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Mind Matters: Love or loneliness this Valentine’s Day?

Feb 5, 2020

By: Dr. Julia Becker for Waco Today

Valentine’s Day is a chance to celebrate love and connection. This day celebrates not only romantic love, but all the connections in life that bring us joy, meaning, and contentment.

Research shows that our connections with others profoundly impact our happiness, productivity and physical health. A holiday dedicated to celebrating relationships also shines a spotlight on relationship concerns and dissatisfaction.

Many people express feeling lonely in general, and these feelings are often intensified on Valentine’s Day.

In an era of increased social connection, why is loneliness such a problem? Although lonely people may have many friendships, acquaintances and large online social networks, the quality of these interactions is often lacking. These interactions may be superficial, creating a longing for something deeper and more meaningful.

As we spend more time communicating with friends and family online, this leaves less time for in-person communication. Furthermore, in-person interactions may become more superficial as we begin to expect the type of quick, efficient and convenient interactions that occur online.

Loneliness is a state of mind, rather than simply the act of being alone.

Loneliness is an emotion that may occur when you are alone or when you are with others. Simply being alone is not enough to create a feeling of loneliness. In fact, it’s healthy to enjoy spending regular time alone.

You may feel lonely as you talk online to several people at once. You may also feel lonely while socializing at parties, work gatherings and family events.

The feeling of loneliness comes from feeling disconnected, not understood, or not valued. It is therefore possible to have many friends, coworkers or family members in your life and still feel lonely.

First work on understanding your lonely feelings.

To conquer loneliness, first recognize and name the emotion. Take some time to explore what is behind your feeling of loneliness.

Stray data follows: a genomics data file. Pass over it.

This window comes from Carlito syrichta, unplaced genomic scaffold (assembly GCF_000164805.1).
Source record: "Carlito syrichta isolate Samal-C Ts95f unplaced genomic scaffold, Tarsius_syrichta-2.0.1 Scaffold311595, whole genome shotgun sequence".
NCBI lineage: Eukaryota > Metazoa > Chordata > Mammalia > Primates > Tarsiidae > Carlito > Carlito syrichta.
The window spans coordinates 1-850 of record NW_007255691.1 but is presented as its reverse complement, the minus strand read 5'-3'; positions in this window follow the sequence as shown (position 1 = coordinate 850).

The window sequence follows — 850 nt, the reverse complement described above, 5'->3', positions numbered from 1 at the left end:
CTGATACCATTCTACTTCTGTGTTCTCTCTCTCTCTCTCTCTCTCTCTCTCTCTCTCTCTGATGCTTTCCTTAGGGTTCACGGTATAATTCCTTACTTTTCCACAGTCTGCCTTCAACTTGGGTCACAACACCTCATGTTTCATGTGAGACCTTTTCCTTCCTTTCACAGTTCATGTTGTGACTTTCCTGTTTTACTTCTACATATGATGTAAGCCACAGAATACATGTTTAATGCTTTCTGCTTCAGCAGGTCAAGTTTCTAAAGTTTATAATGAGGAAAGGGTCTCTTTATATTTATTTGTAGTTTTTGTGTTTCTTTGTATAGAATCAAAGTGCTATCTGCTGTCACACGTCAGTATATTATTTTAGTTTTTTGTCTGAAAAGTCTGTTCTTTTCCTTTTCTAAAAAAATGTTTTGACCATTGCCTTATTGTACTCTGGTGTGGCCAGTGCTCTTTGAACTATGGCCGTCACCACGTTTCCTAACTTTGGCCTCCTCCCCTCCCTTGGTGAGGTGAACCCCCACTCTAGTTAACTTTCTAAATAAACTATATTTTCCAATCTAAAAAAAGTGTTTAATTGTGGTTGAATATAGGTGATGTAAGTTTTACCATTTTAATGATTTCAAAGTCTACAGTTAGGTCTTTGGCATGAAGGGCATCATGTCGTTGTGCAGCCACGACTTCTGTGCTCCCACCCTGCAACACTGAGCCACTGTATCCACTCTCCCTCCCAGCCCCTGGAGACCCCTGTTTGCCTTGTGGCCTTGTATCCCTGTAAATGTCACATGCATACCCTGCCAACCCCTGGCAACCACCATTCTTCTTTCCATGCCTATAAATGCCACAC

This may involve noticing when the loneliness occurs, what situations or thoughts contribute to feeling lonely, and which relationships most often lead to feeling lonely.  TOP ARTICLES1/5READ MOREState authorities arrest Waco man onchild porn charges

Try to suspend judgment of your feelings. This might include being aware of your beliefs about what you “should” feel, and then working to keep these thoughts from clouding your understanding of your emotions.

Refrain from escaping from lonely feelings.

When loneliness lurks around the corner, it can be tempting to dive into social media or stay busy with work and social activities. However, these types of escape behaviors often lead to shallower and less meaningful connections, trapping you in a state of loneliness.

To overcome loneliness, it’s essential that you become comfortable with sometimes being alone. Acceptance of alone time reinforces that you are valuable, with or without somebody present to affirm your value.

Alone time also allows you the opportunity to reflect, recharge and make decisions about what types of connections you will pursue.

The opposite of loneliness is connection.

Combating loneliness involves finding ways to strengthen social connections. Think about a time you felt connected and fulfilled in your relationships. What types of connections did you have? What did you like about your friendships, and what allowed you to feel supported and loved during that time? How might you form similar connections now?

Connection is more than common ground.

Perhaps you and your friends have similar interests, career paths or backgrounds. Sounds like a perfect match, right? Maybe not.

Having so much in common sometimes keeps relationships superficial. When you have common ground, you may remain focused primarily on the common ground. You may even fail to recognize that the other person has different beliefs and perspectives, and therefore conversations do not explore these differences.

Forming friendships with dissimilar people will force you out of your comfort zone in your conversations. You may have to work harder to find common ground, but the result will likely be a richer and deeper connection.

Relationships are such an important part of our mental and physical well-being. As we prepare for Valentine’s Day, I encourage you to look beyond the chocolate hearts and greeting cards. Take some time to assess your level of fulfillment and connection in your most important relationships.

Give your mom or dad the best gift!

Everyone loves a thoughtful gift no matter when it’s given. Show your mom or dad how much you care with the gift of a Care Friend and the individualized care and attention they’ll provide. It’s a gift that keeps on giving and one that he or she deserves!